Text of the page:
I am not saying that modern man is wrong in his beliefs. I am asking you to consider the epistemic sophistication of various kinds of actions. Take the use of tools. Our tools are bigger, more powerful, and (sometimes) more efficient than those used by the medieval farmer, tradesman, or craftsman. But here’s the point. It’s one thing to evaluate a culture by the tools that are employed – note the passive voice. It is another to evaluate the ingenuity employed by the people who use the tools, and the understanding occasioned in people who see the tools used. 

So, for example, we now have gears that are perfectly microscopic. But if you ask the ordinary fellow what a gear is for, he will say, “To turn things,” and will struggle to add anything. His own experience of gears, by observation or by having fashioned them or set them in place, is minimal. He will not readily answer that gears convert the direction or the speed of a motion.

A man a hundred years ago who could not use a chisel, or who did not know the difference between a harrow and a thresher, or who could not set a trap for a fox, was a fool. Now he’s everyman. Sure, our contemporary knows how to use a lawn mower – what’s to know? But it would actually be much easier to teach a man who understands how a horse treadmill works about the principles underlying the mower, than it would be to teach the modern man, whose direct experience of the innards of machines is severely limited.

What about knowledge of the natural world? It is true that we know more about birds, trees and, wild animals than ever, far more. It is also true, again, that this knowledge, for almost all of us, is accepted on authority. The pre-modern man knew about orioles, when they arrive, how they fly, what they eat, how they build nests, and what their song sounds like, because he observed orioles. The modern man knows about orioles from an encyclopedia or a television show, if he knows anything about them at all.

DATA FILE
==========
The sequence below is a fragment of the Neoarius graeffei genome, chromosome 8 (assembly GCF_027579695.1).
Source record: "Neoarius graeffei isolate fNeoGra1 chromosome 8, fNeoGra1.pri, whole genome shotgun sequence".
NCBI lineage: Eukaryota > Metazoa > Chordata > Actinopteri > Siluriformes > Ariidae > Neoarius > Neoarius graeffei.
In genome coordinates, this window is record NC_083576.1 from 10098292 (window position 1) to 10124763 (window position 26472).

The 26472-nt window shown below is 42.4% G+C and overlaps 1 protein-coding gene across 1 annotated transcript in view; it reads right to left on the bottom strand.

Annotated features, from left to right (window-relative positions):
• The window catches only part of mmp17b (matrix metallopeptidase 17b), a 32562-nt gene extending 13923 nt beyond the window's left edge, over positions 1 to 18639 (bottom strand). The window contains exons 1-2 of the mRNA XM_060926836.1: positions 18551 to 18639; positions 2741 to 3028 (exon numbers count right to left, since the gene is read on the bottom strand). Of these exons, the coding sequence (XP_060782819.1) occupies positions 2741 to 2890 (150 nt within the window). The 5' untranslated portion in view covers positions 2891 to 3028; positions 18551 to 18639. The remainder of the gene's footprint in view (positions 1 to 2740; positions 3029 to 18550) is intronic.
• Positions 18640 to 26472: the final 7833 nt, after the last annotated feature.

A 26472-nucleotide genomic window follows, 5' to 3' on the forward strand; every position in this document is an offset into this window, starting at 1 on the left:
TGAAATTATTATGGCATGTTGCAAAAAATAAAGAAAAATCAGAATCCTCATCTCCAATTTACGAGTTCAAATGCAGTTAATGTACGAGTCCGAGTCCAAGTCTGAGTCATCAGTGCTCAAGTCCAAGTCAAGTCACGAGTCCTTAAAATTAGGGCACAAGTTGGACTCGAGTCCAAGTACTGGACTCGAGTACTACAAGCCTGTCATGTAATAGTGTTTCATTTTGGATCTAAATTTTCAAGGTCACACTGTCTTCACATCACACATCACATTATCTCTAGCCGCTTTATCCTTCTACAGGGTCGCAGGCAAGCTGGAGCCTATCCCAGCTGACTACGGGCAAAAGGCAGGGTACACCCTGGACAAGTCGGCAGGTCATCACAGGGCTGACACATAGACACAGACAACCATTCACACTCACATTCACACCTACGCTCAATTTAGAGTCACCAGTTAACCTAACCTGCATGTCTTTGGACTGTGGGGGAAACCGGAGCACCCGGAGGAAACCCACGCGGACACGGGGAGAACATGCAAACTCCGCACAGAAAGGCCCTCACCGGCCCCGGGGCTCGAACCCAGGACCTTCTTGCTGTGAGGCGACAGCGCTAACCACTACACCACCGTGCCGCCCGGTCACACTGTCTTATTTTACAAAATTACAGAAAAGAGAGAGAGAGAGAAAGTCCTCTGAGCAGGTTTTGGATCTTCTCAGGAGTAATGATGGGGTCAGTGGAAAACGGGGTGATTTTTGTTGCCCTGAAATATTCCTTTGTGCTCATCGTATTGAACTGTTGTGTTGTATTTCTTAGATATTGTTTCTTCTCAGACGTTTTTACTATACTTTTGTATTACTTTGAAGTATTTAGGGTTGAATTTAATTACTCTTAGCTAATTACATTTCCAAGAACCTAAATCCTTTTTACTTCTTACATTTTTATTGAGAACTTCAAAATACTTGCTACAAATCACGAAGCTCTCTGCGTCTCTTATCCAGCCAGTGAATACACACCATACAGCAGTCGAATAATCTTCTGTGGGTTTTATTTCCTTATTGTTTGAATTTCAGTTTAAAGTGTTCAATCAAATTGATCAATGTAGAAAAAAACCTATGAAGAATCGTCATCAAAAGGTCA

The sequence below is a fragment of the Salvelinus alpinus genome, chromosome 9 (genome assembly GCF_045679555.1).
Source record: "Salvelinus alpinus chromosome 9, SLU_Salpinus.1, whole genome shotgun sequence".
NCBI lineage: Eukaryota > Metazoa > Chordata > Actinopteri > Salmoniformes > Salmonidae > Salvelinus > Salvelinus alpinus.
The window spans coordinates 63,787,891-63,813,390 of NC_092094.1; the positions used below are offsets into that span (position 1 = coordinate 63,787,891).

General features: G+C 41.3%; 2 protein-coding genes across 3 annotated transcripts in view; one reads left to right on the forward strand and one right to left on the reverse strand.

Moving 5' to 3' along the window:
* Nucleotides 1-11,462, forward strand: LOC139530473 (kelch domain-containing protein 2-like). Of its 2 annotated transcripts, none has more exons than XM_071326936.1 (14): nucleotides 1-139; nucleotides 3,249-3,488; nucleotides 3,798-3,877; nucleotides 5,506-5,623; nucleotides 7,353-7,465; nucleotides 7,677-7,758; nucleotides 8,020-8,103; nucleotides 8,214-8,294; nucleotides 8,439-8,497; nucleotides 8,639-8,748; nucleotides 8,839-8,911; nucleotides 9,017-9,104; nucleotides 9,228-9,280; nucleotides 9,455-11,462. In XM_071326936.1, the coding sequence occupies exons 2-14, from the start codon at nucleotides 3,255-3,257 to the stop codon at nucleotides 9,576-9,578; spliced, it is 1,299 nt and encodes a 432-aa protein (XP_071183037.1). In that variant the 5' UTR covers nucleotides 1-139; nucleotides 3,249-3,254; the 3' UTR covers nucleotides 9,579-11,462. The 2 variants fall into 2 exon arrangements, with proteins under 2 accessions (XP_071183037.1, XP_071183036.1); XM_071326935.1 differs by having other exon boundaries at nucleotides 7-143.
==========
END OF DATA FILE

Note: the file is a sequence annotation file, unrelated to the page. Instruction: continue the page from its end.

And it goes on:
The pre-modern man could only name the various birds because he saw them; he paid attention to them. He called the little chubby fellow a “wren” because of the characteristic twist in his tail. He named the redbreast “Robin,” an affectionate nickname. He knew that cuckoos put their own eggs in the nests of other sorts of birds – hence he called men whose wives raised bastards “cuckolds.” 

Medieval authors accepted arguments based upon authority, but they qualified that acceptance by noting that they were the weakest forms of argument. Abelard was not the only person who also showed that authorities sometimes disagree. 

But dangle a “studies show” before modern man, and it is like appealing to Christ Himself – ipsissimus dixit! It relieves him of the burden of observation and reason – just as, one is tempted to say, plentiful food and a check from the government relieve him of the burden of virtue.

Anthony Esolen is a lecturer, translator, and writer. Among his books are Out of the Ashes: Rebuilding American Culture, and Nostalgia: Going Home in a Homeless World, and most recently The Hundredfold: Songs for the Lord. He is a professor and writer in residence at Magdalen College of the Liberal Arts, in Warner, New Hampshire. Be sure to visit his new website, Word and Song.